In August 1967, a viral haemorrhagic fever similar to Ebola hit the quiet university town of Marburg in what was then West Germany. The case fatality rate of over 20 per cent wasn’t quite on a par with the Black Death, but it was bad enough. Luckily, the initial outbreak affected only twenty-five people and was quickly contained, so total cases were limited to thirty-one and total deaths to seven. Germans, it seems, have a healthy aversion to contact with the body fluids of dying relatives, and hospitals were sufficiently well-equipped to safely handle infectious patients oozing their insides out. One laboratory technician did however fall sick after he cut himself during an autopsy on a patient who had died of the disease. Accidents will happen, even to Germans.
The mystery illness came to be known as Marburg Disease, back in the days when it was still socially acceptable to name diseases after the places where they first appeared. Its source was traced to a batch of African green monkeys that had been shipped from Uganda for use in polio research. At the time, it was uncertain whether Marburg Disease had originated in Uganda, or the monkeys had become infected en route. That’s because the monkeys had flown to Germany via Heathrow, and thus their trip was inevitably held up by strike action. During their involuntary two-day layover, they came into contact with animals from around the world, their British handlers, and the local rats, raising the possibility of cross-infection. Consider that the next time you fly through Heathrow.
The Lancet was the first medical journal to publish a paper identifying the cause of Marburg Disease, going to press with an explanation just three months after the first victims fell ill. True to form, they got it wrong, blaming a bacterial agent. Slower, more careful research revealed that the real cause was a virus.
What was known at the time, and has now been known for more than half a century, is that Marburg Disease escaped from a biological laboratory. But you wouldn’t know that from the World Health Organisation website entry for Marburg Disease, or even from the Wikipedia page. The Australian Department of Health is more forthcoming, noting that the laboratory workers had been exposed to tissue samples from monkeys, but draws no particular conclusions from that fact. And why should they? Question the safety of one laboratory, and you question the safety of all.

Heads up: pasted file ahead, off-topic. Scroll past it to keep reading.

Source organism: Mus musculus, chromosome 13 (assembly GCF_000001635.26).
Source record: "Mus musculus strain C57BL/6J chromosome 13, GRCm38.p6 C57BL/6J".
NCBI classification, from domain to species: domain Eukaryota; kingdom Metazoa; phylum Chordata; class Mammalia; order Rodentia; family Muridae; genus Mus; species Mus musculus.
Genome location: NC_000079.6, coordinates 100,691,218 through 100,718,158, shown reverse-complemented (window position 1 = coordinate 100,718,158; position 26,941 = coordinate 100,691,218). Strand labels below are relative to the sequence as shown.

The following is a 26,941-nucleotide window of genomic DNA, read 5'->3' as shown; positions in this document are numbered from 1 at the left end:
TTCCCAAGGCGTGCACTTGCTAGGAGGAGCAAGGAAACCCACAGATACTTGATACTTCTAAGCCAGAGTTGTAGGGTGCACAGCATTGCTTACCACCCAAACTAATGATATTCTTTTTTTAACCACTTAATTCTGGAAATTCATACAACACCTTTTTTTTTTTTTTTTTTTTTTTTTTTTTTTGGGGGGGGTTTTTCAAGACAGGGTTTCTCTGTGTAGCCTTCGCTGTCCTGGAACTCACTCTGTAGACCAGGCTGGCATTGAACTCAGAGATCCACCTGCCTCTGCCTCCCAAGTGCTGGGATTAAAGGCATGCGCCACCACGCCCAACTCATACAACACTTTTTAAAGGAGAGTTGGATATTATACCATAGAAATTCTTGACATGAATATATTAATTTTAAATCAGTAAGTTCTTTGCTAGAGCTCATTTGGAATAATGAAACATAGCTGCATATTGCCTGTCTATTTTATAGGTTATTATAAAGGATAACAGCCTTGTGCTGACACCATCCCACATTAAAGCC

A decade after the Marburg release, the virus behind the infamous 1918 Spanish Flu epidemic (the one that killed an estimated 50 million people) escaped from a Chinese or Russian laboratory. It caused some serious illnesses in young people who had no immunity, but it was quickly contained via vaccination. More recently, the SARS virus—the original one from the 2003 Hong Kong outbreak—has been accidentally released from labs at least six times: once in Singapore, once in Taiwan, and four times in China. The Chinese releases all occurred at the National Institute of Virology in Beijing. Those repeated accidental releases prompted the French government to help China establish its first “biosafety level 4” virus laboratory in … Wuhan.
If you want an independent investigation into the origins of our current coronavirus pandemic, Ms Payne, you’ll have to do it yourself. You certainly can’t expect a straight answer from the virologists at the World Health Organisation. First, they’re virologists, and as such they have an overwhelming professional interest in believing that biological laboratories are absolutely safe. Imagine the future of virological research after an admission that an accidental lab release had infected more than 100 million people, killed 2 million (and counting) and cost the global economy some US$28 trillion. “Oops, I did it again” doesn’t begin to cover it. The counter-narrative that legions of brave, dedicated, sorely underfunded virologists were the only ones able to save the world from coronavirus armageddon is much more attractive.
Second, they work for the World Health Organisation.